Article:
Of course the costs of congestion pricing would fall hard on people of modest means, but that's because the cost of anything falls hard on people of modest means. But the whole crux of the argument for congestion pricing is that "free" roads come with real costs. They cost money to build (as would priced roads) but on top of that, they impose huge costs in terms of traffic and delays. That cost, is borne by everyone but, again, people of modest means tend to pay the most since in search of affordable housing they're pushed the furthest out onto the metropolitan fringe.You'll see the same objection raised in other areas as well, notably from social justice environmentalists who, for example, oppose cap-and-trade schemes because they hurt the poor (or, alternately, don't do enough to actively help the poor). It's a perfectly justifiable concern, but when you focus too much on it you end up being paralyzed. You can't do anything that carries an immediate cost, no matter how worthy the cause, because the cost will, inevitably, hurt the poor more than it hurts the rich.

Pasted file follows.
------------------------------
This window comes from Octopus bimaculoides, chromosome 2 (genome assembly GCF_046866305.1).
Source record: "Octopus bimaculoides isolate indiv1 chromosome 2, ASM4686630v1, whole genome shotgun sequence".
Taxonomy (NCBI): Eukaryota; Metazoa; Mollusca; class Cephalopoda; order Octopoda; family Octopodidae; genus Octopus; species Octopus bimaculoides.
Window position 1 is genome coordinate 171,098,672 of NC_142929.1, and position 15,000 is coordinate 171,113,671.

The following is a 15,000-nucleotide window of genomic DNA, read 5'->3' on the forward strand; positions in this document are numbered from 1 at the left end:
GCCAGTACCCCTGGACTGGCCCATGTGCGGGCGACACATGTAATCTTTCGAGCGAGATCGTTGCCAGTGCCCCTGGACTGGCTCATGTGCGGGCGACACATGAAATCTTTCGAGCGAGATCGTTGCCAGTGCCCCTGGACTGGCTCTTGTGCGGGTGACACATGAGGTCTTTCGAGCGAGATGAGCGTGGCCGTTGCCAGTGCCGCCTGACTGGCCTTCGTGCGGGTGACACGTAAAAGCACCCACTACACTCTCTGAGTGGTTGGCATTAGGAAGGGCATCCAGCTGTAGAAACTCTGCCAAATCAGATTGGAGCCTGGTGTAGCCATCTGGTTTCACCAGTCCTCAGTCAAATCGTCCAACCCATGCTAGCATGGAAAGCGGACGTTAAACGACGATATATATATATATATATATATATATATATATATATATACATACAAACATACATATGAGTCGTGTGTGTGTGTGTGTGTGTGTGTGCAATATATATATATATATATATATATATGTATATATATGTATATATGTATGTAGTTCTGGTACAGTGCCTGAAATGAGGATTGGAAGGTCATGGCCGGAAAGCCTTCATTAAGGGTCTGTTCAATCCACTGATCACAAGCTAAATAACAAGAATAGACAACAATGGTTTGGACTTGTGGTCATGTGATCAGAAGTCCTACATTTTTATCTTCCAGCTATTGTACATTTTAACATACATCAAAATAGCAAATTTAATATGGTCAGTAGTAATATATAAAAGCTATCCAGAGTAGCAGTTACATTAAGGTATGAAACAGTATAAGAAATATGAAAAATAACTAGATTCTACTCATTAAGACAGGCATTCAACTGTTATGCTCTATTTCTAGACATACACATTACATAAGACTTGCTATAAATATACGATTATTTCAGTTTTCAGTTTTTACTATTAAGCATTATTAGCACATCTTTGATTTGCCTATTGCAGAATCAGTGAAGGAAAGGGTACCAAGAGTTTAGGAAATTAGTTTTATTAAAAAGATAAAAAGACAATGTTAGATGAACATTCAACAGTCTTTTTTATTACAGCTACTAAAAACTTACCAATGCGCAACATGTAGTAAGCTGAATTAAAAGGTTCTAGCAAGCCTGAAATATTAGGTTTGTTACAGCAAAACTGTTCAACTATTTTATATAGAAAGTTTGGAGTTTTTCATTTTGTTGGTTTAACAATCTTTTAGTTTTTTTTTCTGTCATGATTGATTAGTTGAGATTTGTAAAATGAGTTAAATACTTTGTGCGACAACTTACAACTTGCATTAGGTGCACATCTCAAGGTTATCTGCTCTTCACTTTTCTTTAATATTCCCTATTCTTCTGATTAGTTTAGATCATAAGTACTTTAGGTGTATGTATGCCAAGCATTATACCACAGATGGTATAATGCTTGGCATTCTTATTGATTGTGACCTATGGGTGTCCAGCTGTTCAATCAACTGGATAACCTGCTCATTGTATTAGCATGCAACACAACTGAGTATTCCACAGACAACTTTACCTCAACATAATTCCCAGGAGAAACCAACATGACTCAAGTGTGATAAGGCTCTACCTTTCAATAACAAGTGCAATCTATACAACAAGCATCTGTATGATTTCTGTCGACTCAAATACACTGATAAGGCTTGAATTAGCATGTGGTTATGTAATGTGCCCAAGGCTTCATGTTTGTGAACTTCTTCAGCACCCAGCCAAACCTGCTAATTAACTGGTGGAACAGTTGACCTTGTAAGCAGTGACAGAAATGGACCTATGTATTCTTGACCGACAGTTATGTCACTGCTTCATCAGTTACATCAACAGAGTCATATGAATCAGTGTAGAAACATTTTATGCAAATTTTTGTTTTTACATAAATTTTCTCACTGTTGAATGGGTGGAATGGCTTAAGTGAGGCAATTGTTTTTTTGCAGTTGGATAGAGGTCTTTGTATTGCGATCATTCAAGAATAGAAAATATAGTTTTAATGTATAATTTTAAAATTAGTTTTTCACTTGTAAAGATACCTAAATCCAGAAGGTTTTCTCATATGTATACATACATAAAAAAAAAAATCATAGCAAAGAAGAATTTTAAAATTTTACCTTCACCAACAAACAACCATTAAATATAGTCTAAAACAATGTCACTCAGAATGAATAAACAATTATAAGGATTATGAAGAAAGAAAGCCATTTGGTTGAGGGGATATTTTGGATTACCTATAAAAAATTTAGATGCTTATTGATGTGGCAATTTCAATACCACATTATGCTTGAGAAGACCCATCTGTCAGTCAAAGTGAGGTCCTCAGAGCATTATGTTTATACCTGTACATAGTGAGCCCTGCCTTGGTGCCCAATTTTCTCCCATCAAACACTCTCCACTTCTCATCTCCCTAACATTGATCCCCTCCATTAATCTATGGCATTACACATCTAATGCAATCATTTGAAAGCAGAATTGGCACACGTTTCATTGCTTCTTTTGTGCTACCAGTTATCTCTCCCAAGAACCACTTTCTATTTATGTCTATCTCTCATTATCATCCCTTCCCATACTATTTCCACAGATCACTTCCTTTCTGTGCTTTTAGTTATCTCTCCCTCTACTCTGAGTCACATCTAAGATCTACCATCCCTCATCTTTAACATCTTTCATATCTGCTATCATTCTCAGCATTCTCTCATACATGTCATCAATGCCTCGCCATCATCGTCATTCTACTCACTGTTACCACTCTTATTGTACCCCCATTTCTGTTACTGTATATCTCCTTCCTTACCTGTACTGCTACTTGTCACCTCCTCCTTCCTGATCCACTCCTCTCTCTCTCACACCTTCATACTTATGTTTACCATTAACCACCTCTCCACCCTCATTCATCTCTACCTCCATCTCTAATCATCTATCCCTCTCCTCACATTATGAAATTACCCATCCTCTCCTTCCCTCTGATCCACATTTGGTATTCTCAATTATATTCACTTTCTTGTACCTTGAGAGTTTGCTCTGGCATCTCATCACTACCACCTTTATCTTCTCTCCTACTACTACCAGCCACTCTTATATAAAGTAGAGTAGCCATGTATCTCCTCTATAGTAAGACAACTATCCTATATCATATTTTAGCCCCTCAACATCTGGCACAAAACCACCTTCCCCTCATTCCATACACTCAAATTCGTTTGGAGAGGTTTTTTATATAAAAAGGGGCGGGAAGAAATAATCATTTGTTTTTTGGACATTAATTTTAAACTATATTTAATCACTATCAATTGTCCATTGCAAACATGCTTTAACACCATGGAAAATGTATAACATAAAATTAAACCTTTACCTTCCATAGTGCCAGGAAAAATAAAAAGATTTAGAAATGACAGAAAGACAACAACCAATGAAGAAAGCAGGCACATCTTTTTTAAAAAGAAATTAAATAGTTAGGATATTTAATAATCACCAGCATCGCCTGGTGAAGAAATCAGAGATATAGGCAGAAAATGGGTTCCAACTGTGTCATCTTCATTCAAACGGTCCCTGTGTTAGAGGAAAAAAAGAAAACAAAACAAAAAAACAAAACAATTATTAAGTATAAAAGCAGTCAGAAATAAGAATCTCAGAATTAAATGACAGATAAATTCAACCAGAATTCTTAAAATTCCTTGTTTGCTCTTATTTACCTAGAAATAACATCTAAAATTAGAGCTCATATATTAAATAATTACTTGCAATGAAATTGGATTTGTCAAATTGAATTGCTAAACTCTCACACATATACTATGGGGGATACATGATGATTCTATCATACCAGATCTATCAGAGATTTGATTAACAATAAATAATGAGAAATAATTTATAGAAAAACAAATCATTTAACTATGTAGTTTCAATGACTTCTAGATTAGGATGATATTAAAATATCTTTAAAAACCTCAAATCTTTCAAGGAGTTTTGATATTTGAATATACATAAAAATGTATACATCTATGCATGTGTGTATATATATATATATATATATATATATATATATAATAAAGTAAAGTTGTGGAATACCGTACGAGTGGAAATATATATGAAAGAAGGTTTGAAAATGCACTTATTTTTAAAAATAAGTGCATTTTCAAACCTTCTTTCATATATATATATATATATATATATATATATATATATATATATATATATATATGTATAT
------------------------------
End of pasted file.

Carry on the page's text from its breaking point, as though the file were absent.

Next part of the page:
Far better, I think, to support things like gas taxes and congestion pricing but insist that some or all of the revenue be earmarked to ameliorate the impact on low-income users. London's congestion charge, for example, which despite its problems has been more successful than I imagined it would be, is primarily used to fund public transport. Other, more direct subsidies are also imaginable. The social justice folks typically seem to think that such suggestions are little more than an abject sellout because they don't address the problems of the poor vigorously enough, but that's letting the perfect be the enemy of the good. Politics is all about building real-world alliances to get what you want, and this is no different. There's no free lunch.